Niqab-wearer blocked again from class
Last week, Naïma Atef Amed filed a complaint with the province’s human rights commission after she was kicked out of a government-funded language class for new immigrants at the CÉGEP de Saint-Laurent in Montreal. The school had demanded that Amed take off her niqab veil, which covers her head and face and leaves only her eyes exposed, for part of the class.
Premier Jean Charest defended the school's decision, saying that people who expect to receive public services must show their face.
On Tuesday, the province's Immigration Ministry said it was informed last week that Amed, who is of Egyptian origin, had enrolled in another French class at a different publicly funded centre in Montreal that permitted her to wear the niqab.
"As we did last time, we told her that we have pedagogical objectives to meet in our French immersion courses, that they have to be taken with her face exposed," said Luc Fortin, a spokesman for the province's Immigration Minister.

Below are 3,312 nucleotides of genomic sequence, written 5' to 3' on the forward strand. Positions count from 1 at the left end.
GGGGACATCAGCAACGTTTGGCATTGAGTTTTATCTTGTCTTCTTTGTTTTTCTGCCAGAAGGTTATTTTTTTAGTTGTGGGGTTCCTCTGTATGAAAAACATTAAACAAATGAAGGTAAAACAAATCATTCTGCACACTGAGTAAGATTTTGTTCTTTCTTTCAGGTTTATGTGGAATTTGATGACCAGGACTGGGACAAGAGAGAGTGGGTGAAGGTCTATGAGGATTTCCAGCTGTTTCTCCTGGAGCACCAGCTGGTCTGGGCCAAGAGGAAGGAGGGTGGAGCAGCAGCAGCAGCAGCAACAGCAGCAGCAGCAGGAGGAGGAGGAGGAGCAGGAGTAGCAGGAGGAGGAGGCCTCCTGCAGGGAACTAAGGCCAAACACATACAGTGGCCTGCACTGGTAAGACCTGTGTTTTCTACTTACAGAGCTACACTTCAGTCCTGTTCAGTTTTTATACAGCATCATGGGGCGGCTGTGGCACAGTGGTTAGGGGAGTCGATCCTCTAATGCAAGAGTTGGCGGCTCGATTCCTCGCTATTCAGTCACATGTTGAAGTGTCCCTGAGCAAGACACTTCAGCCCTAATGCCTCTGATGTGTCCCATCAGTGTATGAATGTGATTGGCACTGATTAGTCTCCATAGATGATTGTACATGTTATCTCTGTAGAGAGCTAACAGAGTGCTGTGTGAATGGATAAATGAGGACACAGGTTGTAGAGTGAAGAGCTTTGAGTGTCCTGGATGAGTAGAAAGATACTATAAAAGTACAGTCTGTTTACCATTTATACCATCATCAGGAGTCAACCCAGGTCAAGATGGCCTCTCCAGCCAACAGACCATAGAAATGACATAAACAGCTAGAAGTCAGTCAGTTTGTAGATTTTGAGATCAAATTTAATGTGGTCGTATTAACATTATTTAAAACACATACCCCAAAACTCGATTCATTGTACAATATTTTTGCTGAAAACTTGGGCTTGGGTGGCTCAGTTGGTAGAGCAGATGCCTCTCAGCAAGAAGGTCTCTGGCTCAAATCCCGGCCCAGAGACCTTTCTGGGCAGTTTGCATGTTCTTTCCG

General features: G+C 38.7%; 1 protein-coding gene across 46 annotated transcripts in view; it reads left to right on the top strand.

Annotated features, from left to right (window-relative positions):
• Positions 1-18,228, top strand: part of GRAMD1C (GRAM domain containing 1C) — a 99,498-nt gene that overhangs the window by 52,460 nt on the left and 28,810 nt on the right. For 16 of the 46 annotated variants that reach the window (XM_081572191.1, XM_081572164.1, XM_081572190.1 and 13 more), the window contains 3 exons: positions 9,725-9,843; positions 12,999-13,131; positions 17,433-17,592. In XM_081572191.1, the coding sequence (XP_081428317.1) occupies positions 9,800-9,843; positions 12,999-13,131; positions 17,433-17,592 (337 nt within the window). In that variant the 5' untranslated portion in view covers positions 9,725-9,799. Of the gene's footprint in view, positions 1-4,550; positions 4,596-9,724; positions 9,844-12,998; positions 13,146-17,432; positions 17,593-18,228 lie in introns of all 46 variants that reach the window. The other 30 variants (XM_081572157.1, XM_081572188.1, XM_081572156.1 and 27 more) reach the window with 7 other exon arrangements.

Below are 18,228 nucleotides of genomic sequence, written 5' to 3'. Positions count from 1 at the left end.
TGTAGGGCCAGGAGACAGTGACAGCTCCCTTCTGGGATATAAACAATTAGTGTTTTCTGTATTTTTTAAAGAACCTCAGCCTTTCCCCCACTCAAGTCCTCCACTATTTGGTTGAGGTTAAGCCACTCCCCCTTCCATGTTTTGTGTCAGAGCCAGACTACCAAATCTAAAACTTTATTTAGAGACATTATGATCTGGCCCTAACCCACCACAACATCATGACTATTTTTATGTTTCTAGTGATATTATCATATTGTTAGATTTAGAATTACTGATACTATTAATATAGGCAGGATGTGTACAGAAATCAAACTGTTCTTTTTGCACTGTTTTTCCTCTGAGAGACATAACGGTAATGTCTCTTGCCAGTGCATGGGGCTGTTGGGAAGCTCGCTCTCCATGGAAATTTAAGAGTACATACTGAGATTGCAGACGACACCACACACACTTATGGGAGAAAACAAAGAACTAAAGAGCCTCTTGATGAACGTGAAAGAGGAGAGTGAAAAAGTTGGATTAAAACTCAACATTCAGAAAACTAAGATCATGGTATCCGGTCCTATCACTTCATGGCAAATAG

"She refused to take off her niqab and she left the course."
The government is not prepared to compromise, said Immigration Minister Yolande James Tuesday.
Potential Quebec immigrants are asked to sign a contract in which they are asked to make a moral commitment to Quebec's values, including secularism, gender equality and respect for the francophone majority, the minister said.
"You make the choice to come to Quebec — you are welcome," said James. "Immigration is a plus for society — but values must be respected, and I remind you that the majority supports these values."
In an interview with CBC News, Amed had said she wears the veil for religious reasons and feels she has been treated unfairly.
Several commentators as well as certain Muslim groups expressed support for the Quebec's government's position last week.
They argued Amed had been unreasonable in her demands, which reportedly included giving oral presentations with her back facing the co-ed class.
The province has said it will take further steps to avoid similar situations in the future but did not specify what these would be.
Recent polls have suggested a majority of Quebecers feel the government has done too much to accommodate minorities.
With files from The Canadian Press